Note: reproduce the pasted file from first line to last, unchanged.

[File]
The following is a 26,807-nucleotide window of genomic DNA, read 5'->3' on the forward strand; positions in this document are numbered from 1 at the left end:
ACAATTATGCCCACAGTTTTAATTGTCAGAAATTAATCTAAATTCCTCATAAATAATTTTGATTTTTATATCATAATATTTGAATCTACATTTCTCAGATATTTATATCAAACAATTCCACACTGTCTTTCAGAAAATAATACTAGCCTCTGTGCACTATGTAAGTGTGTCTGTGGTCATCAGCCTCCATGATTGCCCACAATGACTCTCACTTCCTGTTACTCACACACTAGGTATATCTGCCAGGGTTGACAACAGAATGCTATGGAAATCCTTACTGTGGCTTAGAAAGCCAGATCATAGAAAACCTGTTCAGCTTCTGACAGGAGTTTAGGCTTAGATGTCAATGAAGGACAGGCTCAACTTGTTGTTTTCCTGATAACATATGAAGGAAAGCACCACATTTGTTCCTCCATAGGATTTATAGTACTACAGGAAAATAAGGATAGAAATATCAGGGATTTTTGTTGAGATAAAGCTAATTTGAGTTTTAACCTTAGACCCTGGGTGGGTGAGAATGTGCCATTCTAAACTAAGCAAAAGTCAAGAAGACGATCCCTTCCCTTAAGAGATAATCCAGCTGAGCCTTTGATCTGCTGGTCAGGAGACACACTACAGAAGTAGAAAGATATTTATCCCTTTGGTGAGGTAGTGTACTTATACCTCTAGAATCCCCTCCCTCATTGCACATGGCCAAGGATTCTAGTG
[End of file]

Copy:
The following is a 26,807-nucleotide window of genomic DNA, read 5'->3' on the forward strand; positions in this document are numbered from 1 at the left end:
ACAATTATGCCCACAGTTTTAATTGTCAGAAATTAATCTAAATTCCTCATAAATAATTTTGATTTTTATATCATAATATTTGAATCTACATTTCTCAGATATTTATATCAAACAATTCCACACTGTCTTTCAGAAAATAATACTAGCCTCTGTGCACTATGTAAGTGTGTCTGTGGTCATCAGCCTCCATGATTGCCCACAATGACTCTCACTTCCTGTTACTCACACACTAGGTATATCTGCCAGGGTTGACAACAGAATGCTATGGAAATCCTTACTGTGGCTTAGAAAGCCAGATCATAGAAAACCTGTTCAGCTTCTGACAGGAGTTTAGGCTTAGATGTCAATGAAGGACAGGCTCAACTTGTTGTTTTCCTGATAACATATGAAGGAAAGCACCACATTTGTTCCTCCATAGGATTTATAGTACTACAGGAAAATAAGGATAGAAATATCAGGGATTTTTGTTGAGATAAAGCTAATTTGAGTTTTAACCTTAGACCCTGGGTGGGTGAGAATGTGCCATTCTAAACTAAGCAAAAGTCAAGAAGACGATCCCTTCCCTTAAGAGATAATCCAGCTGAGCCTTTGATCTGCTGGTCAGGAGACACACTACAGAAGTAGAAAGATATTTATCCCTTTGGTGAGGTAGTGTACTTATACCTCTAGAATCCCCTCCCTCATTGCACATGGCCAAGGATTCTAGTG